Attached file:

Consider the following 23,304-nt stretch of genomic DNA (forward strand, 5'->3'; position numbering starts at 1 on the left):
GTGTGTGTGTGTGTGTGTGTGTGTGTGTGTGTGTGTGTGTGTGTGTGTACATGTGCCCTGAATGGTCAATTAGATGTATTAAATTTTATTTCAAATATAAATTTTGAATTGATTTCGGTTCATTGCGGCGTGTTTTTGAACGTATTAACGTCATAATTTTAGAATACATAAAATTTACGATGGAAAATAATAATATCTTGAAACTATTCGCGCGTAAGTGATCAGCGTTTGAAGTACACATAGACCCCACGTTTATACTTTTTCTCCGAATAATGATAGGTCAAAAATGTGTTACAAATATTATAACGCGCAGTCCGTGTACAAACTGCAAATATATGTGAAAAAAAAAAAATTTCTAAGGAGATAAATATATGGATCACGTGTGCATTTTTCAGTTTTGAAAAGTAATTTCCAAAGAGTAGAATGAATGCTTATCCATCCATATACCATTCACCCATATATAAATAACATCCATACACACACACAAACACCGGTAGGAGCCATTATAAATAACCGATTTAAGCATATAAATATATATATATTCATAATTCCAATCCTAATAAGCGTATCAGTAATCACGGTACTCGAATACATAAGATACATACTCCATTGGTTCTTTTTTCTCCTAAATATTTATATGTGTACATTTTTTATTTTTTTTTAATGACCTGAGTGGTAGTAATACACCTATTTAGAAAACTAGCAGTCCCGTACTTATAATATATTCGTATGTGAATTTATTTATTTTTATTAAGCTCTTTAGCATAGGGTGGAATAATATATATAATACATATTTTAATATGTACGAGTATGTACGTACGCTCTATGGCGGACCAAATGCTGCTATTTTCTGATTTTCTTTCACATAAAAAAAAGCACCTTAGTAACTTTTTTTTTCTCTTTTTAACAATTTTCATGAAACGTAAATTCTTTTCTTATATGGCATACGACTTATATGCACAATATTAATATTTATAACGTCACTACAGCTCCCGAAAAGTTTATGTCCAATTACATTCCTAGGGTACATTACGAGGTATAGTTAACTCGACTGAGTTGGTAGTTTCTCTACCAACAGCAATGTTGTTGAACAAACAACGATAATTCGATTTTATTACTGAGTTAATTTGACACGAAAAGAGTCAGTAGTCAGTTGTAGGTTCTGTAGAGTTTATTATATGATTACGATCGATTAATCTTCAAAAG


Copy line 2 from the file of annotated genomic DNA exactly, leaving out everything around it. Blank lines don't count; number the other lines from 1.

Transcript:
GTGTGTGTGTGTGTGTGTGTGTGTGTGTGTGTGTGTGTGTGTGTGTGTACATGTGCCCTGAATGGTCAATTAGATGTATTAAATTTTATTTCAAATATAAATTTTGAATTGATTTCGGTTCATTGCGGCGTGTTTTTGAACGTATTAACGTCATAATTTTAGAATACATAAAATTTACGATGGAAAATAATAATATCTTGAAACTATTCGCGCGTAAGTGATCAGCGTTTGAAGTACACATAGACCCCACGTTTATACTTTTTCTCCGAATAATGATAGGTCAAAAATGTGTTACAAATATTATAACGCGCAGTCCGTGTACAAACTGCAAATATATGTGAAAAAAAAAAAATTTCTAAGGAGATAAATATATGGATCACGTGTGCATTTTTCAGTTTTGAAAAGTAATTTCCAAAGAGTAGAATGAATGCTTATCCATCCATATACCATTCACCCATATATAAATAACATCCATACACACACACAAACACCGGTAGGAGCCATTATAAATAACCGATTTAAGCATATAAATATATATATATTCATAATTCCAATCCTAATAAGCGTATCAGTAATCACGGTACTCGAATACATAAGATACATACTCCATTGGTTCTTTTTTCTCCTAAATATTTATATGTGTACATTTTTTATTTTTTTTTAATGACCTGAGTGGTAGTAATACACCTATTTAGAAAACTAGCAGTCCCGTACTTATAATATATTCGTATGTGAATTTATTTATTTTTATTAAGCTCTTTAGCATAGGGTGGAATAATATATATAATACATATTTTAATATGTACGAGTATGTACGTACGCTCTATGGCGGACCAAATGCTGCTATTTTCTGATTTTCTTTCACATAAAAAAAAGCACCTTAGTAACTTTTTTTTTCTCTTTTTAACAATTTTCATGAAACGTAAATTCTTTTCTTATATGGCATACGACTTATATGCACAATATTAATATTTATAACGTCACTACAGCTCCCGAAAAGTTTATGTCCAATTACATTCCTAGGGTACATTACGAGGTATAGTTAACTCGACTGAGTTGGTAGTTTCTCTACCAACAGCAATGTTGTTGAACAAACAACGATAATTCGATTTTATTACTGAGTTAATTTGACACGAAAAGAGTCAGTAGTCAGTTGTAGGTTCTGTAGAGTTTATTATATGATTACGATCGATTAATCTTCAAAAG